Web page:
The same preference for confrontation over restraint seems also to be the motivating factor for the administration's dithering on the urgent need to renew the New START Treaty, the only remaining treaty that verifiably limits the strategic deployed nuclear arsenals of the United States and Russia.

Trump says he would prefer a better deal involving not just Russia but also China. But because a complex new agreement simply cannot be concluded before the treaty's expiration in February 2021, many experts suspect Trump's rationale is simply a pretext for leaving New START.

In another sign that Trump's team is prepared to escalate tensions, The Washington Post recently reported that White House officials discussed the potential of resuming US nuclear weapons testing, which would break a moratorium that has been in place since 1992.

A senior official speaking to the Post claimed that by demonstrating the US ability to "rapid test" a nuclear device, it could put pressure on Russia and China in future arms control negotiations. In fact, such a move would instead give a green light to China, Russia, North Korea, India and Pakistan to break their own nuclear test moratoriums, which could help them develop new and more dangerous warhead designs. This would unquestionably undermine American and global security, and yet the Trump team considers it a feasible option.

Trump has brought to crucial arms control issues the same approach he has brought to domestic politics, not to mention his personal legal and business issues: petulance, egomania, bullying and short-sightedness. Members of Congress from both parties have an opportunity in the coming days and weeks to take a principled stand, not only in favor of continued Open Skies adherence, but also against reckless tests of nuclear weapons for the purpose of political messaging.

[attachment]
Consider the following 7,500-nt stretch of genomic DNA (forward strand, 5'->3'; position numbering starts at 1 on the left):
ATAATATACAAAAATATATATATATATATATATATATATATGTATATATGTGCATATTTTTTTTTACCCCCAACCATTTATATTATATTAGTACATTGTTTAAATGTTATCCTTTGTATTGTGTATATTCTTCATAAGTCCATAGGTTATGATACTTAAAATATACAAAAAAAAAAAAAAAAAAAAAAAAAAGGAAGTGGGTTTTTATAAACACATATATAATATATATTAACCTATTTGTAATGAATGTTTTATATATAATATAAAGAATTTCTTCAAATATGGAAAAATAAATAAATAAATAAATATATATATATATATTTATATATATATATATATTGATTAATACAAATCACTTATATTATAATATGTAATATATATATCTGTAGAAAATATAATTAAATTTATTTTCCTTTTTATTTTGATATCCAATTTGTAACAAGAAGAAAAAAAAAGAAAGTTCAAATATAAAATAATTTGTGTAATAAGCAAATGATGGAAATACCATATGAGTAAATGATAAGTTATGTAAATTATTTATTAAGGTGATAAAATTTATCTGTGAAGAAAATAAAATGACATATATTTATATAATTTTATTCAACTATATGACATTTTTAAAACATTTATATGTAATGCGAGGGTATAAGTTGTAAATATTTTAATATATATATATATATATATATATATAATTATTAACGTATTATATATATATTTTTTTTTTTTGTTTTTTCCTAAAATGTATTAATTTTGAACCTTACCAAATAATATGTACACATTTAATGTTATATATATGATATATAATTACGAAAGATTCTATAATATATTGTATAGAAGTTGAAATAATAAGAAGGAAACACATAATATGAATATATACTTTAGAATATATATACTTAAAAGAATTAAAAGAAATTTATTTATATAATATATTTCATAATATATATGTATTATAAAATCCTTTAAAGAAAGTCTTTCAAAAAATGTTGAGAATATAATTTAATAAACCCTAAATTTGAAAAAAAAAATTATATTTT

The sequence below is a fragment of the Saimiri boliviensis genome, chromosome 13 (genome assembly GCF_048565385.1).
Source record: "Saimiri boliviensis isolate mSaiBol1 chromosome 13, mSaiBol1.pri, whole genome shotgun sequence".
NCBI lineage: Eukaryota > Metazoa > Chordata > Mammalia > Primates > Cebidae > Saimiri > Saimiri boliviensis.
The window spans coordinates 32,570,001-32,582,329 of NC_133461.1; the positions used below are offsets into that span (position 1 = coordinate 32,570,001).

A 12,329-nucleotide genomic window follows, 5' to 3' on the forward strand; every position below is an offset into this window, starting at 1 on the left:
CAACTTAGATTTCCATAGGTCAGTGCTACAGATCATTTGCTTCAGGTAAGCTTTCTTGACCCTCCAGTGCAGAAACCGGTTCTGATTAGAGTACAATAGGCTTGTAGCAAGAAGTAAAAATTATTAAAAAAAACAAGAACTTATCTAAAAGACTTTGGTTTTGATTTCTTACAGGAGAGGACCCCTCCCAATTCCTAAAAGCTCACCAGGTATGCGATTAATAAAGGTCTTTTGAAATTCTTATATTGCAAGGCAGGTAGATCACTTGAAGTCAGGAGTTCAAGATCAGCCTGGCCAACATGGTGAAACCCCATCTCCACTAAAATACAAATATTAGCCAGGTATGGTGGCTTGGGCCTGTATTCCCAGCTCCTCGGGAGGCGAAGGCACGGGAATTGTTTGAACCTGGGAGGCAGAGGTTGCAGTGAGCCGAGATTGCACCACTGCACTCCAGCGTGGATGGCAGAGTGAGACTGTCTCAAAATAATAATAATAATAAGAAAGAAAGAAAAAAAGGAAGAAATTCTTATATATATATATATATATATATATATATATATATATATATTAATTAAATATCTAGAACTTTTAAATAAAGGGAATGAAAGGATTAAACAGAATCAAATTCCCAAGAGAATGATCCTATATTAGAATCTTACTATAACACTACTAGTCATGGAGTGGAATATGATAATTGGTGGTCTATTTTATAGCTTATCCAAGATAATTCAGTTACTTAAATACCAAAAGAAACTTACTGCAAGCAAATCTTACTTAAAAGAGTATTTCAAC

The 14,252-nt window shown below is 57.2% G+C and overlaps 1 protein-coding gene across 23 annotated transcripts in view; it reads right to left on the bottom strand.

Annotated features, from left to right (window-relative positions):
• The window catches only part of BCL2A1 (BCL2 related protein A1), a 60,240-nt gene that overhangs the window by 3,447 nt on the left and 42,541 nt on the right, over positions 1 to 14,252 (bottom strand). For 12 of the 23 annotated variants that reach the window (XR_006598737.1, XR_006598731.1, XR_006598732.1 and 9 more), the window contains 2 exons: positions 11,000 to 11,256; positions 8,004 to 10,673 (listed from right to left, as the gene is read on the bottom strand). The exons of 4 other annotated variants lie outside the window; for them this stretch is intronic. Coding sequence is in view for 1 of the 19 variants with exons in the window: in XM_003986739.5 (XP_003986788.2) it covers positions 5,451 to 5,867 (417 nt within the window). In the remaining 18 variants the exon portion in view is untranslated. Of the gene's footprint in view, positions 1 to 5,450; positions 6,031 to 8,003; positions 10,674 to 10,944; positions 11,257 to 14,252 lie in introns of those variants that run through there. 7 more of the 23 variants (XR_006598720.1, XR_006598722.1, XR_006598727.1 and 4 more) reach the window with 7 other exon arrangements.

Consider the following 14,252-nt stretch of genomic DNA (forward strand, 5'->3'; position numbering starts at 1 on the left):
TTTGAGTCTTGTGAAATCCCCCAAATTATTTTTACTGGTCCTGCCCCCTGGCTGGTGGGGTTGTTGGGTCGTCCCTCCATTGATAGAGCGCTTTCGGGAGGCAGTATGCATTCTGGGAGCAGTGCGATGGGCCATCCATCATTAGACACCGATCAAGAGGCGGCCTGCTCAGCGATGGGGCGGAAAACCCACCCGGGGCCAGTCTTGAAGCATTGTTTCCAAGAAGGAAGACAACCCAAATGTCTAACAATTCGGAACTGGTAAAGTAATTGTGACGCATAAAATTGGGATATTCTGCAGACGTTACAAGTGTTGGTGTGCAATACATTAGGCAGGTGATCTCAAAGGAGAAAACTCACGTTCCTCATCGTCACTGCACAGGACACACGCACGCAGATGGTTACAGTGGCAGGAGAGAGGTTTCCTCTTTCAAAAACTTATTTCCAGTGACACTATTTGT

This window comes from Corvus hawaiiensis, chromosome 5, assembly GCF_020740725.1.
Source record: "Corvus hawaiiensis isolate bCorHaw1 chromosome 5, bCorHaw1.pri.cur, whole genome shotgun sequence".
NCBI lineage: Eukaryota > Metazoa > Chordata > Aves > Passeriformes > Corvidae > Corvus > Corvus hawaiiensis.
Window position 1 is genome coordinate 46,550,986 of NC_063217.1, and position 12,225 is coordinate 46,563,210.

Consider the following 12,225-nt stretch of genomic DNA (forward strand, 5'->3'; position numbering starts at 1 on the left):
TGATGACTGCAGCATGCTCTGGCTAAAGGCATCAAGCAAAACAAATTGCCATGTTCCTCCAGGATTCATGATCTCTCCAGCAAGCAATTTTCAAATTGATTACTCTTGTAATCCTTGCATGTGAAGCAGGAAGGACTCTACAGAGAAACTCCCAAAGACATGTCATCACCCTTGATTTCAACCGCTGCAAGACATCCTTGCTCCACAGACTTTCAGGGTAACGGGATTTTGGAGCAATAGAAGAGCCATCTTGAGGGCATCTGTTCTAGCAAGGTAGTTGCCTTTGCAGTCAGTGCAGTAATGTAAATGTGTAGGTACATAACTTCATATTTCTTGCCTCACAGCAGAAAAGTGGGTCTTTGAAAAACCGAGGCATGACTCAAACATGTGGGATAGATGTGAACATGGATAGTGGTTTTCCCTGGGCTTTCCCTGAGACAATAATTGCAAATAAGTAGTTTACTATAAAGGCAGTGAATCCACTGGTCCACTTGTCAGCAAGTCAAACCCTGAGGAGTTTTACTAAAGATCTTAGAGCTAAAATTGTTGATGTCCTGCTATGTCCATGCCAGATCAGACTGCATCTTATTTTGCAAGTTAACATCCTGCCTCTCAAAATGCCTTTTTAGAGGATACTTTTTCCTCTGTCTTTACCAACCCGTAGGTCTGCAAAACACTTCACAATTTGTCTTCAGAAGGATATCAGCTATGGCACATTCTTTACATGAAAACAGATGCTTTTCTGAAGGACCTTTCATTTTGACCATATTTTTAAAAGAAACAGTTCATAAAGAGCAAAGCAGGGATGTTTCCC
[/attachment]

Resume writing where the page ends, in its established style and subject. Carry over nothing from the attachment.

Thomas Countryman is chair of the board of directors at the Arms Control Association in Washington, D.C. He was a career U.S. Foreign Service officer for 35 years until retiring in 2017, having most recently served as acting undersecretary of state for arms control and international security.

Read the original article on World Politics Review, June 1, 2020.

Country Resources:

U.S. to Withdraw from Open Skies Treaty | U.S.-Russian Nuclear Arms Control Watch, May 27, 2020

U.S. to Withdraw from Open Skies Treaty The United States officially gave notice of its intent to withdraw from the 1992 Open Skies Treaty in May, prompting bipartisan opposition in Congress and expressions of regret from U.S. allies. President Trump justified the withdrawal decision on the grounds that Russia was violating the agreement, but he said , “There’s a very good chance we’ll make a new agreement or do something to put that agreement back together.” Secretary of State Michael Pompeo said in a May 21 statement that the withdrawal will take effect in six months. “We may, however,...

Welcome to the New Home for Project for the CTBT!